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WILLIAM STUBBS Seventeen lectures on the study of medieval and modern history and kindred subjects


Sir John Froissart's Chronicles of England, France, Spain and the Ajoining Countries from the latter part of the reign of Edward II to the coronation of Henry IV in 12 volumes 

Chronicles of Enguerrand De Monstrelet (Sir John Froissart's Chronicles continuation) in 13 volumes 

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Seventeen lectures on the study of medieval and modern history and kindred subjects
page 46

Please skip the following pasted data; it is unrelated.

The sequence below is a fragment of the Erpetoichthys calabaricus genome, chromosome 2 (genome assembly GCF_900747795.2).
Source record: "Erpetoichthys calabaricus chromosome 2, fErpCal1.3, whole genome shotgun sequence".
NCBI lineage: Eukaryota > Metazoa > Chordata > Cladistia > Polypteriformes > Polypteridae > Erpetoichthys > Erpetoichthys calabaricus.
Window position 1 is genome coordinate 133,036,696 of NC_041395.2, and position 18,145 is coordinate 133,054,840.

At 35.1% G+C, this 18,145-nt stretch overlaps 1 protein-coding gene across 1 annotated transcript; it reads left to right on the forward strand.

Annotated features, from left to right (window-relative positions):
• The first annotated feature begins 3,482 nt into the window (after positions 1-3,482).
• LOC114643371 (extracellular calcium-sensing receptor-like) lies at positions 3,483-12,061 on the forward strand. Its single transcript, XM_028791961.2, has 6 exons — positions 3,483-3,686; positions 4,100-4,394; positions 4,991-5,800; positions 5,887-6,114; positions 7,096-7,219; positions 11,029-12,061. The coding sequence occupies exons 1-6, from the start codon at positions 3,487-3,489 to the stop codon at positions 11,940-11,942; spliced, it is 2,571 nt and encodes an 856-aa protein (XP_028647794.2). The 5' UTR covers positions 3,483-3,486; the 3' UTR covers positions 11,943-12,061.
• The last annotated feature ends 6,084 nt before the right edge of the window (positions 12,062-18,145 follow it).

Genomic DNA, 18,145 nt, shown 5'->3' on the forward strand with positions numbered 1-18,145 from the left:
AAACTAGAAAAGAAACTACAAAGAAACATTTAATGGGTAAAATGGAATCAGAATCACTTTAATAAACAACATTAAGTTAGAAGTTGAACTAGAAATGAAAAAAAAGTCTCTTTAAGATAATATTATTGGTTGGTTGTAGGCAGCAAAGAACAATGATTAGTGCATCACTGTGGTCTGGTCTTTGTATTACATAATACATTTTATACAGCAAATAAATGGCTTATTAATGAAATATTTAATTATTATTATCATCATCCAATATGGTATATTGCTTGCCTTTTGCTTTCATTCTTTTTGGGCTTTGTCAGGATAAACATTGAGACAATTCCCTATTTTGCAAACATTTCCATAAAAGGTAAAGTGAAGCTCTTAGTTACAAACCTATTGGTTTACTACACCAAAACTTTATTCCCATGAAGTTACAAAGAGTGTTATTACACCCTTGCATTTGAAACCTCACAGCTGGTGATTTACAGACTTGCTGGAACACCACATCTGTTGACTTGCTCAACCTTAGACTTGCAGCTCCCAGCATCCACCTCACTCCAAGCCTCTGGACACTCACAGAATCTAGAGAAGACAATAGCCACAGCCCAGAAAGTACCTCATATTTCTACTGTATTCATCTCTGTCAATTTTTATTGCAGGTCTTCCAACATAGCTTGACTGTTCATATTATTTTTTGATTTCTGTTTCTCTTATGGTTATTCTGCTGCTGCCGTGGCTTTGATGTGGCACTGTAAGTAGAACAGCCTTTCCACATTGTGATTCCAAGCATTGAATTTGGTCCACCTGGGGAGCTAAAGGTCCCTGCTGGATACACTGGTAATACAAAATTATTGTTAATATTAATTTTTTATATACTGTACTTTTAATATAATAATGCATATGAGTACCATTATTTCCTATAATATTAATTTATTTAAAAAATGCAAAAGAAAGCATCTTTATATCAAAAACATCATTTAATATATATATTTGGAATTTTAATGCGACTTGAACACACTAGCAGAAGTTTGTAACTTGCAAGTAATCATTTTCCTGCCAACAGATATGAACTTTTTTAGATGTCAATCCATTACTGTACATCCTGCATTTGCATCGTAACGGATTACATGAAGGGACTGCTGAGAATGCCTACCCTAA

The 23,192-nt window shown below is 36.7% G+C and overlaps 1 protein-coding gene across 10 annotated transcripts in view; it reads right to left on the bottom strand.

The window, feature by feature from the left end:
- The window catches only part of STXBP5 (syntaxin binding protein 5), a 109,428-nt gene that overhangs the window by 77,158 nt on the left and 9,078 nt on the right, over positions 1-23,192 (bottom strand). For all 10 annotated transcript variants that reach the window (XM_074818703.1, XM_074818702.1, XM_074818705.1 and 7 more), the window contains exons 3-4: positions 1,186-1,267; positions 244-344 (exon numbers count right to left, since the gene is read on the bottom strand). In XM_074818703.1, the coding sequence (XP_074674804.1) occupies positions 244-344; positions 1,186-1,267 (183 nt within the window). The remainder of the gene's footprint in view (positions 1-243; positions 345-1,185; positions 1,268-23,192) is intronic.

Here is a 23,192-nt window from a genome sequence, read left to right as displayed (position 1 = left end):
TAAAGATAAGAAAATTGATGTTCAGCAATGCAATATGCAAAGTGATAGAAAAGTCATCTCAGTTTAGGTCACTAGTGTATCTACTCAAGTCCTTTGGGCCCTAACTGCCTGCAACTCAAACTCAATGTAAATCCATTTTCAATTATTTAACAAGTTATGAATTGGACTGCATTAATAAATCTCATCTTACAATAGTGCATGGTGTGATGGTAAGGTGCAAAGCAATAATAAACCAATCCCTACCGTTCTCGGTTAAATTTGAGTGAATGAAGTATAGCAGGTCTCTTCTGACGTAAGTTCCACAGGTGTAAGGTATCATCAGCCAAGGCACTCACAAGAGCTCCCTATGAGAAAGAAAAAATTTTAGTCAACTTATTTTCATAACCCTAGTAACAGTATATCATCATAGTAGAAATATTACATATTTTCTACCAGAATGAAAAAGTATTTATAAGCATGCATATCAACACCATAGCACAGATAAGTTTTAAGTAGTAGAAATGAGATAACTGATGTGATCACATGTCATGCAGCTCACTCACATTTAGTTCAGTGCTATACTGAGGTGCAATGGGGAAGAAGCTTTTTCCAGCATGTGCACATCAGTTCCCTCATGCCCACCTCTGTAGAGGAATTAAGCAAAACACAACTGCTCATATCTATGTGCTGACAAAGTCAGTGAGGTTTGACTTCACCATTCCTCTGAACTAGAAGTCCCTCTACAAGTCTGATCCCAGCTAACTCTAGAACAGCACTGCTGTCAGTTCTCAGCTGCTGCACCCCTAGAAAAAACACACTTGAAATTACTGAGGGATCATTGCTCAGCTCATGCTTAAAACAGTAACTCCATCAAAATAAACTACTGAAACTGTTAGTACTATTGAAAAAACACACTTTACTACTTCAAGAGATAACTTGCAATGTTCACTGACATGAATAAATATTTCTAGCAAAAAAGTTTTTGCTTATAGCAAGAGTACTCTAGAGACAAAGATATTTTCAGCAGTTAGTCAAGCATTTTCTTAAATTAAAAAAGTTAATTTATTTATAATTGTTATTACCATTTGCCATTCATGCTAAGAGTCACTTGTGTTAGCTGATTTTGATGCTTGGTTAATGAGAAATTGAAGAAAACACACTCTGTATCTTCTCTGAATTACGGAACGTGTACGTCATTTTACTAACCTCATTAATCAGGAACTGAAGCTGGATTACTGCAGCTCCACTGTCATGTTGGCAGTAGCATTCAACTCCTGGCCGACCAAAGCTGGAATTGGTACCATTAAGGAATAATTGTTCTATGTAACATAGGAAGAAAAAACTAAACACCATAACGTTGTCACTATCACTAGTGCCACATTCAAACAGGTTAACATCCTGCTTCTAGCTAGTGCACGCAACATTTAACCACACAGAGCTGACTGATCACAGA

THE HONOUR SCHOOLS. [II. 4° mental training is concerned, do wisely in taking up a fresh subject, especially Modern History. As a piece of professional training for the work of a schoolmaster or a clergyman, it may not be so, at all events during the present state of school education; I only allege it as a means of mental culture. There is however a fourth question, which time will have to answer, and for which time must supply a remedy, if the mischief comes. It will be a fatal thing for the study of History here, if the study of Law should ever be quite eliminated from the History course; and as fatal for the study of Law if it should ever come to be read on its merely scientific or on its merely empiric sides. With our present Law teachers both of these are alike impossible. The lectures of Sir Henry Maine, Dr. Bryce, and Mr. Holland are to a great extent historical lectures, and are as great an advantage to the History students as they are to the Law students. I hope that in a humble sort of way some work of the other School is found useful to the lawyers. But this may not always be so. I think that it is a point that will need watching. The great fault of the old combined School was that there was no unity about the prescribed reading. Much of the Law, that was superadded to the History, had no more real connexion with it than a similar bulk of entomological reading might have had ; and the really important historical side of Law was not brought in. I am not sure that, even now, both Schools would not be benefited by a more distinct method ; and, whilst I should be glad to have a section of legal history more definitely and generally made a part of the History examination, I should very greatly regret to see the Law Board proceeding further than they have done in shutting out History from their scheme. But this is going beyond my last. It seems to me, however, in connexion with my own study, that the growth of jurisprudence, the history of foreign codes, ancient and modern,

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